Test Masters – Robot Challenge
The Test Masters series is created to experience testing in a fun and new way. Play games, use robots, experience new tooling and techniques to make yourself a better tester! During the meetups we organize you can try out these new tools and techniques and engage in a friendly competition with your peers. In the first serie we will dive into the Robot Challenge.
The Robot Challenge is a mix of feature/software/hardware testing that will make the Testers think out of the box. The Testers will work together in teams to work out the features presented by the Product Owner. When all features are worked out the teams get the chance to test the features on the presented robot. The biggest challenge will be having working software but still seeing the hardware responding differently. How will the teams handle that?
For this challenge we wanted to do something totally different from the standard Lego Mindstorm. We wanted a robot that is fun, challenging but also easy to understand, after some searching we came up with the mBot.
The mBot is an educational robot from Makeblock. The core of the robot is a modified Arduino Uno board which enables you to add the Makeblock components like motors, controllers and sensors with ease. The mBot comes with a graphical programming language called Scratch in which they made a custom library for all the mBot components.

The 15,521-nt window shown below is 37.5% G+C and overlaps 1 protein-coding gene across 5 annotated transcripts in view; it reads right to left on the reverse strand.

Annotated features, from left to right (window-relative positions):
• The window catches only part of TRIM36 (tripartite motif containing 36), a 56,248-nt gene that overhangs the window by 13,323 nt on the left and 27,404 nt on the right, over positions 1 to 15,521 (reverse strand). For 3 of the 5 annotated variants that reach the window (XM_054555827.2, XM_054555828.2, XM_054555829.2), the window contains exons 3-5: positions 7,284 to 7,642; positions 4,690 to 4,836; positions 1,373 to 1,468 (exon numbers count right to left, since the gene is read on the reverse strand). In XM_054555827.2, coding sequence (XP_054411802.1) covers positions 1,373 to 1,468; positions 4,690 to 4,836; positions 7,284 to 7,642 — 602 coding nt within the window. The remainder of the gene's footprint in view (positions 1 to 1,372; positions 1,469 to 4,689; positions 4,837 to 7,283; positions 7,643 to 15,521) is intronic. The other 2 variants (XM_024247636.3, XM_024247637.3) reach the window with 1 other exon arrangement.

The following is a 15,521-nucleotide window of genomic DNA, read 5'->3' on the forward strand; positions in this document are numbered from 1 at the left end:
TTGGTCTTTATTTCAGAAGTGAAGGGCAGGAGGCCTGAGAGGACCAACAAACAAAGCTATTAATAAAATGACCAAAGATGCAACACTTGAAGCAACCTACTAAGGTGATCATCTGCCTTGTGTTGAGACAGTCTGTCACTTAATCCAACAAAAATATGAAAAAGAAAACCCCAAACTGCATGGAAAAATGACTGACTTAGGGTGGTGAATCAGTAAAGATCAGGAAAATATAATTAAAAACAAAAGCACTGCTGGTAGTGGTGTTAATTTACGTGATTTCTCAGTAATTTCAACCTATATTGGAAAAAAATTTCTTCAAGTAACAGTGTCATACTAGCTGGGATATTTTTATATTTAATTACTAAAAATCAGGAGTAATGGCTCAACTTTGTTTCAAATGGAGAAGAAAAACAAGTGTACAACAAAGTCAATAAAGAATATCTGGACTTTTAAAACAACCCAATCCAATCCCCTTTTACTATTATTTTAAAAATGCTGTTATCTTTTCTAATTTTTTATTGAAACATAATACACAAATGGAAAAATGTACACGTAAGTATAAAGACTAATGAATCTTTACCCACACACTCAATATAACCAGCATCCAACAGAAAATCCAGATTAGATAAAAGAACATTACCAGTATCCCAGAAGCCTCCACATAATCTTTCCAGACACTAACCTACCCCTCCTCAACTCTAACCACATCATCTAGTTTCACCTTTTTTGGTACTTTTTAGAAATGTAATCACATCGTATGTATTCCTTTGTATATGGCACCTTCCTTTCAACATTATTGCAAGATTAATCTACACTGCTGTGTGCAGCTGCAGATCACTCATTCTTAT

How do you program a mBot?
After assembling the mBot and installing Scratch it was time for the robot to move. Just like the Makeblock site specified you drag and drop functionalities, press upload and voila the robot does what you created. The question we asked ourselves was how do you test something that comes with software where you cannot create bugs? Luckily scratch had another feature: you can export the code to C++.
Checking behaviour vs testing code
One of the challenges we faced during development was working with a robot sensor. The mBot is equiped with a sensor that could detect black and white. We wrote a small test: If the sensor detected black then the test should pass. With a working test it is time to deploy our software on the robot. But how do you test the color black and how black is black? First thing we did was get a white piece of paper and draw a black line with a marker pen.
But, as you may have guessed, the bot did not respond. Our black line was not black enough, so even though the code worked as designed the bot did not respond. So we tried other scenarios, a purple napkin, a printed black line and a grey shining table. The printed line and grey table were seen as black by the sensor. So even if you think your code works you still have other factors when it comes to testing a bot.
If you think you are a TestMaster and want to have a fun evening where you can work in a team and test a robot, please join our meetup on 18th of May. Show us that you can hit the Bullseye.